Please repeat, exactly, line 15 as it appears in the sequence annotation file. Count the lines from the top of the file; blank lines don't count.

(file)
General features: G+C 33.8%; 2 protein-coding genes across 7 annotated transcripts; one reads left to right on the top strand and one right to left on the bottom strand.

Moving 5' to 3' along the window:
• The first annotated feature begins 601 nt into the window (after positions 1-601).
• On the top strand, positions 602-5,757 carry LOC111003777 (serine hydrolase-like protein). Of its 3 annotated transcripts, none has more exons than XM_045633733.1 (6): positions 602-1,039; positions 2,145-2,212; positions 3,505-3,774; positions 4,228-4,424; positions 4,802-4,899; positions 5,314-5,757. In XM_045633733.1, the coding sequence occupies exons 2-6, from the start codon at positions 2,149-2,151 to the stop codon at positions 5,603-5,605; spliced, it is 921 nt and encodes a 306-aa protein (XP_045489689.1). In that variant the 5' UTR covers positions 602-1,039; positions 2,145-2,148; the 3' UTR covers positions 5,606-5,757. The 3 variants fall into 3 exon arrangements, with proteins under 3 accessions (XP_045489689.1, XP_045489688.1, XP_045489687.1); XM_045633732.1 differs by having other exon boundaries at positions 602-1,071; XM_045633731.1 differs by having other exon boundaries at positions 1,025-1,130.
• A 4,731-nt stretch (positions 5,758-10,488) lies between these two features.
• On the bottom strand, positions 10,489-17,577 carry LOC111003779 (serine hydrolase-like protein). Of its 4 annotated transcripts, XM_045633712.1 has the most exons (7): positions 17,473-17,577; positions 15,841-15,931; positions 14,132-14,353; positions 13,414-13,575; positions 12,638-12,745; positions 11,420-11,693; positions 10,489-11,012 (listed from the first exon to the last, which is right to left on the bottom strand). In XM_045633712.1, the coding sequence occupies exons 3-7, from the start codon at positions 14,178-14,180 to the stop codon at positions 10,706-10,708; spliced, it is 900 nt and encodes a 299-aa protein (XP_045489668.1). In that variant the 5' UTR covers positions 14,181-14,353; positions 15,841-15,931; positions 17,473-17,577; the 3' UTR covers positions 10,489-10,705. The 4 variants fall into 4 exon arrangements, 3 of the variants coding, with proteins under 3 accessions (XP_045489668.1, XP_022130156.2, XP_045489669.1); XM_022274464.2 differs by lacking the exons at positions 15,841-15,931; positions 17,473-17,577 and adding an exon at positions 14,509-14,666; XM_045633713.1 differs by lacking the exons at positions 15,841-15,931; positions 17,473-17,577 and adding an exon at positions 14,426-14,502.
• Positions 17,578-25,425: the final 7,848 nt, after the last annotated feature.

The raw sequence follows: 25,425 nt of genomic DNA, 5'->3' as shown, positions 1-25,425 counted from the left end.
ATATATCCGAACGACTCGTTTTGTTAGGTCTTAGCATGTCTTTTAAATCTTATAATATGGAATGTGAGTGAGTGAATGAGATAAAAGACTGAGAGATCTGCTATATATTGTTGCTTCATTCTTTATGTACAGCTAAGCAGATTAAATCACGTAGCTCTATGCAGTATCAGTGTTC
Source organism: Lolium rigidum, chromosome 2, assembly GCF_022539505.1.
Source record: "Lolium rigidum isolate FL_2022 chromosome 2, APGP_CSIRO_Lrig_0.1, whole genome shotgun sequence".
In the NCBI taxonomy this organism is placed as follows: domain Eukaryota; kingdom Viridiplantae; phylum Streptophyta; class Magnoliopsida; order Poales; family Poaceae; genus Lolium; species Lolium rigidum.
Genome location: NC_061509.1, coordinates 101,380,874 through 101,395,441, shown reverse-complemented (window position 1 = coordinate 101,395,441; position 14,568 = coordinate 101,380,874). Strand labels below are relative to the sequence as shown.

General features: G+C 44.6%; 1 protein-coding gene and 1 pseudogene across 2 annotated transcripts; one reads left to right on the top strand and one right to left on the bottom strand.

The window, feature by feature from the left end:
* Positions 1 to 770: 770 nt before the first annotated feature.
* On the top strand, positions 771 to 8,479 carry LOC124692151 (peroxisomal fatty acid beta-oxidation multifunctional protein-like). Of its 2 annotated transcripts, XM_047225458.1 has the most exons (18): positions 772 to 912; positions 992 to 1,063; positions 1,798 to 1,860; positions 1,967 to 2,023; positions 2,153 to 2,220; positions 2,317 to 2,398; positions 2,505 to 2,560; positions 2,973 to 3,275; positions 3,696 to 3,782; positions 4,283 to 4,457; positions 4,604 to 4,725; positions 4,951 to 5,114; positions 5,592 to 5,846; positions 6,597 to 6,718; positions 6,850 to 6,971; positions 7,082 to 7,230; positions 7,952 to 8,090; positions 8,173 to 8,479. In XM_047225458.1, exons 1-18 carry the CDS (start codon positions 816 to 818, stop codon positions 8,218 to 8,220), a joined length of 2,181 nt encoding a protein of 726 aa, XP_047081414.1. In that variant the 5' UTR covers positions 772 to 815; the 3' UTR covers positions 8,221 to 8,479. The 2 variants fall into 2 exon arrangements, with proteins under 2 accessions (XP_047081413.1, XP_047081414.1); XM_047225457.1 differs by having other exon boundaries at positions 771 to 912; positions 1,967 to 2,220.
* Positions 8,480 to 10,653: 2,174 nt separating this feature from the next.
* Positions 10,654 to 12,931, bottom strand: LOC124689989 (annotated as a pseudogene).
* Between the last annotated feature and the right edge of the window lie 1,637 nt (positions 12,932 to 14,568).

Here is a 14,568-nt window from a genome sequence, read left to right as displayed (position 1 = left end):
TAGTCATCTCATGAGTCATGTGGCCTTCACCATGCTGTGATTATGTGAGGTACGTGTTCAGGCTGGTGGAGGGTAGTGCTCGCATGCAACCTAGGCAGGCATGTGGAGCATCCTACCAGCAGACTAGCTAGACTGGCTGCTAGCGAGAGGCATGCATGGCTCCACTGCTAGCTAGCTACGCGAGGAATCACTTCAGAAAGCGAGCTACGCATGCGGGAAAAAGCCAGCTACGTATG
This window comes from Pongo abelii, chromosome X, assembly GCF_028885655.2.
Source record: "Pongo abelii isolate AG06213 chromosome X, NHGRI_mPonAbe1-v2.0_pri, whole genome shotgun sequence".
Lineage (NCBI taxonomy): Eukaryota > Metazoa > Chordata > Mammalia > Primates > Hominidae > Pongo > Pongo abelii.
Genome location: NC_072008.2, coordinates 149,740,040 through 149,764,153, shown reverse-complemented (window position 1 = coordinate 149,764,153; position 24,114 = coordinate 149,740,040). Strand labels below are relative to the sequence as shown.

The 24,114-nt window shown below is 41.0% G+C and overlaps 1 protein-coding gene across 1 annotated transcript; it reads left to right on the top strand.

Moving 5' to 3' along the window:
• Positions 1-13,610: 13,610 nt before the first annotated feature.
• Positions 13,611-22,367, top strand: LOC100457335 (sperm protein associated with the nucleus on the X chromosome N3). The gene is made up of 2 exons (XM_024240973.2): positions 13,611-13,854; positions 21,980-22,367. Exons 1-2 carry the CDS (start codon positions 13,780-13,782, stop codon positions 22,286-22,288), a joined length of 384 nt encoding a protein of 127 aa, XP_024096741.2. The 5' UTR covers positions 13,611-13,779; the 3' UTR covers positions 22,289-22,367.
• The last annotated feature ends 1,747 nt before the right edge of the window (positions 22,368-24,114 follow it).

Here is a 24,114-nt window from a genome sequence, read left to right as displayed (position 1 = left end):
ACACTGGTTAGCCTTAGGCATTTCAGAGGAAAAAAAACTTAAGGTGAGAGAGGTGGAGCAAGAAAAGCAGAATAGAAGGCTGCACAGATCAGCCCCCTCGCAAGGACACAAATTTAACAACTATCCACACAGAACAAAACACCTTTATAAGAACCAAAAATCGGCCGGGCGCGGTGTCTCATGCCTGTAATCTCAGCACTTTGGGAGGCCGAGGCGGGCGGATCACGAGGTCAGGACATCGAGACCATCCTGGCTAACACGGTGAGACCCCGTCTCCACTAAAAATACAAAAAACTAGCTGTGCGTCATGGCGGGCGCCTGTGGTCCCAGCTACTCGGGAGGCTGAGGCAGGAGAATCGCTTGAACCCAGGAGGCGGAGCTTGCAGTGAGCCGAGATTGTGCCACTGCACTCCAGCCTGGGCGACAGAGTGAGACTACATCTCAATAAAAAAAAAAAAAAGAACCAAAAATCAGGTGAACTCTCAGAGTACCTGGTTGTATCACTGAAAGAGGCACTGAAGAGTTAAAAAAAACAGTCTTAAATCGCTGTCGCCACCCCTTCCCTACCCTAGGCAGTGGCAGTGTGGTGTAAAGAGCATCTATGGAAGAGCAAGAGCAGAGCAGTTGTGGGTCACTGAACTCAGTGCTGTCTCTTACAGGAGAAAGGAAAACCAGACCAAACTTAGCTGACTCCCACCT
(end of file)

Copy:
The window, feature by feature from the left end: